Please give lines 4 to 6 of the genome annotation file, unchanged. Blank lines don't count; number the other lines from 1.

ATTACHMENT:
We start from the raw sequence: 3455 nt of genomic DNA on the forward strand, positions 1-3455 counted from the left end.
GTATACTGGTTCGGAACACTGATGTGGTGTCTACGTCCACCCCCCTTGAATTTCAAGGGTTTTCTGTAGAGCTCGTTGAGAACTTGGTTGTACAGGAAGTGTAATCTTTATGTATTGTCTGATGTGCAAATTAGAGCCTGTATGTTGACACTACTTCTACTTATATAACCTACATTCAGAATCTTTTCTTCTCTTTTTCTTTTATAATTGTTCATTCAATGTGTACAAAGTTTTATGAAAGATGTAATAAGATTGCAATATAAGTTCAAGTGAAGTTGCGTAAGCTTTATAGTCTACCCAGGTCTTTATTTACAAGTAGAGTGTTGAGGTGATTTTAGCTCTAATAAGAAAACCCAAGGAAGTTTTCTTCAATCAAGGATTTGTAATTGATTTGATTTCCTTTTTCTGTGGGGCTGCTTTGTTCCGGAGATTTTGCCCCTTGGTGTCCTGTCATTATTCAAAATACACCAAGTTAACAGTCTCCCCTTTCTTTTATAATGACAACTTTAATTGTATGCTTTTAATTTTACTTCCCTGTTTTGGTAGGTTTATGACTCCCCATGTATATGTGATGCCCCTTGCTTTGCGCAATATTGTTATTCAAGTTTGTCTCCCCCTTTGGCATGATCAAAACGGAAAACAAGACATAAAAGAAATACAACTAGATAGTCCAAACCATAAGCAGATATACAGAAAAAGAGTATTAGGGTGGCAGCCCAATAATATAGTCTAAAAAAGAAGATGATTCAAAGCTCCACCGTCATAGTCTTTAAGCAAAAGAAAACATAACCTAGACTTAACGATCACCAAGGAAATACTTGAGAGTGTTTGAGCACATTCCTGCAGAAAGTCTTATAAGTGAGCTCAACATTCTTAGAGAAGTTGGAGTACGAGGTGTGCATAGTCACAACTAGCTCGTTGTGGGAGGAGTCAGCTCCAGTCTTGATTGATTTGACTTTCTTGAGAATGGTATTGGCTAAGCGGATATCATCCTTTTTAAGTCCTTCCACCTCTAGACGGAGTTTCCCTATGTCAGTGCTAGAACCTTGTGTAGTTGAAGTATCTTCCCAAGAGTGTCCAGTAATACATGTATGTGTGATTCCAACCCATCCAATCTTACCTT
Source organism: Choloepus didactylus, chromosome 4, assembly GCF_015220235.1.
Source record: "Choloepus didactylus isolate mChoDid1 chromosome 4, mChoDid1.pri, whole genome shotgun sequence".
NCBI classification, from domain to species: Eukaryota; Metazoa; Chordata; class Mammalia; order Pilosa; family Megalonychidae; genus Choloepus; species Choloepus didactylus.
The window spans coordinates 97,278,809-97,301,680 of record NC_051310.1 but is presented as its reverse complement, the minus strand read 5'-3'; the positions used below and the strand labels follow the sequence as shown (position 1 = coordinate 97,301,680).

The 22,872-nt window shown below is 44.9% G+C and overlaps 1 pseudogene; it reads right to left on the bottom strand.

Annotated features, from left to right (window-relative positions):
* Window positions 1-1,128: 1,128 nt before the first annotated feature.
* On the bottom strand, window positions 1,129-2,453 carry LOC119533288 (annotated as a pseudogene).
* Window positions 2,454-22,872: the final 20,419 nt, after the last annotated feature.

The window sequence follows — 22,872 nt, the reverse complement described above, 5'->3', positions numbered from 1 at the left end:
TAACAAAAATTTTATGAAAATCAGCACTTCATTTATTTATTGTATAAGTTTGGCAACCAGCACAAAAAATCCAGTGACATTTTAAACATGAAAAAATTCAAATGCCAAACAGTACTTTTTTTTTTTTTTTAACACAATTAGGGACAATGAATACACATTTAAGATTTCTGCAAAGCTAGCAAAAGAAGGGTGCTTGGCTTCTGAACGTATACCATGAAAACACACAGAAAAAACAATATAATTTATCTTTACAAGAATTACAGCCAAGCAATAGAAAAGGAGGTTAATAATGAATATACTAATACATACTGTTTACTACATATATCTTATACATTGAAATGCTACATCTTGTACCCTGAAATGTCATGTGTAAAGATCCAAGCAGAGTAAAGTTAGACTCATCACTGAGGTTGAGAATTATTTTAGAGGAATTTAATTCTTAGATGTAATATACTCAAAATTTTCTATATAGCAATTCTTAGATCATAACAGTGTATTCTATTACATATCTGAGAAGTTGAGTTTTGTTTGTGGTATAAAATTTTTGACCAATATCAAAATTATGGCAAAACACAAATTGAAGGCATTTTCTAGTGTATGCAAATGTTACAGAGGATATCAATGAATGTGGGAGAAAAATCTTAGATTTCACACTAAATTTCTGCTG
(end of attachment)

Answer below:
Source record: "Choloepus didactylus isolate mChoDid1 chromosome 4, mChoDid1.pri, whole genome shotgun sequence".
NCBI classification, from domain to species: Eukaryota; Metazoa; Chordata; class Mammalia; order Pilosa; family Megalonychidae; genus Choloepus; species Choloepus didactylus.
The window spans coordinates 97,278,809-97,301,680 of record NC_051310.1 but is presented as its reverse complement, the minus strand read 5'-3'; the positions used below and the strand labels follow the sequence as shown (position 1 = coordinate 97,301,680).